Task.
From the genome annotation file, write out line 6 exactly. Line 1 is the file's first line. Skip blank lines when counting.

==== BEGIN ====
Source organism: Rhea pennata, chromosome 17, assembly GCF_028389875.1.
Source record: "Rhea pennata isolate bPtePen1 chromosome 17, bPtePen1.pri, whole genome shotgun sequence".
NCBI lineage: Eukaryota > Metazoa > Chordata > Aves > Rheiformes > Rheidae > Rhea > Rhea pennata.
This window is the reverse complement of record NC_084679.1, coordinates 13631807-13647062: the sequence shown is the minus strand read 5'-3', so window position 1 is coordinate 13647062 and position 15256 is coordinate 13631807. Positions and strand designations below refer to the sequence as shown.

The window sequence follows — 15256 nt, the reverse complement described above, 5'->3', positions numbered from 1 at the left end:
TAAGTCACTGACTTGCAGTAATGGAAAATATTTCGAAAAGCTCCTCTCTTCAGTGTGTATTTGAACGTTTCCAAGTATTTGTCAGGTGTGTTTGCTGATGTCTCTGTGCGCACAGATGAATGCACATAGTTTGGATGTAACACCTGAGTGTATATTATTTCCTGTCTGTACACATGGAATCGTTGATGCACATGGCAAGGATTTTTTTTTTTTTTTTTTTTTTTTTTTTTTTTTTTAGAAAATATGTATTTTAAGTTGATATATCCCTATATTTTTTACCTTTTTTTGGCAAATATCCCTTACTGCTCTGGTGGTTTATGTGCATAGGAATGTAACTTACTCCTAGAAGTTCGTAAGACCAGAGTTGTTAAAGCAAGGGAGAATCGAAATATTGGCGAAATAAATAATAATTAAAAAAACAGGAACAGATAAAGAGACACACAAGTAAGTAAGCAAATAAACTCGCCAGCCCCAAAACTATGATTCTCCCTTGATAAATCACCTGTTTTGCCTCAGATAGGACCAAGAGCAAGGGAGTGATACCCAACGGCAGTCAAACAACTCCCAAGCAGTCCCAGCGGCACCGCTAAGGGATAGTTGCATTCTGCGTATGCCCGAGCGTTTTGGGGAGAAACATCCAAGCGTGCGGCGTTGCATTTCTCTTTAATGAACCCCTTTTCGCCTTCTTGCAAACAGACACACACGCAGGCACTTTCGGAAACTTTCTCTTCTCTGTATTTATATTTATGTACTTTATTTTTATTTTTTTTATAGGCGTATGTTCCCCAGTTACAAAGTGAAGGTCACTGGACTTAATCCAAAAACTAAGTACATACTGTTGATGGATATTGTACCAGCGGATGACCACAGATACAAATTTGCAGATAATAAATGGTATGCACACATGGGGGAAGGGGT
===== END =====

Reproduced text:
TAAGTCACTGACTTGCAGTAATGGAAAATATTTCGAAAAGCTCCTCTCTTCAGTGTGTATTTGAACGTTTCCAAGTATTTGTCAGGTGTGTTTGCTGATGTCTCTGTGCGCACAGATGAATGCACATAGTTTGGATGTAACACCTGAGTGTATATTATTTCCTGTCTGTACACATGGAATCGTTGATGCACATGGCAAGGATTTTTTTTTTTTTTTTTTTTTTTTTTTTTTTTTTTAGAAAATATGTATTTTAAGTTGATATATCCCTATATTTTTTACCTTTTTTTGGCAAATATCCCTTACTGCTCTGGTGGTTTATGTGCATAGGAATGTAACTTACTCCTAGAAGTTCGTAAGACCAGAGTTGTTAAAGCAAGGGAGAATCGAAATATTGGCGAAATAAATAATAATTAAAAAAACAGGAACAGATAAAGAGACACACAAGTAAGTAAGCAAATAAACTCGCCAGCCCCAAAACTATGATTCTCCCTTGATAAATCACCTGTTTTGCCTCAGATAGGACCAAGAGCAAGGGAGTGATACCCAACGGCAGTCAAACAACTCCCAAGCAGTCCCAGCGGCACCGCTAAGGGATAGTTGCATTCTGCGTATGCCCGAGCGTTTTGGGGAGAAACATCCAAGCGTGCGGCGTTGCATTTCTCTTTAATGAACCCCTTTTCGCCTTCTTGCAAACAGACACACACGCAGGCACTTTCGGAAACTTTCTCTTCTCTGTATTTATATTTATGTACTTTATTTTTATTTTTTTTATAGGCGTATGTTCCCCAGTTACAAAGTGAAGGTCACTGGACTTAATCCAAAAACTAAGTACATACTGTTGATGGATATTGTACCAGCGGATGACCACAGATACAAATTTGCAGATAATAAATGGTATGCACACATGGGGGAAGGGGT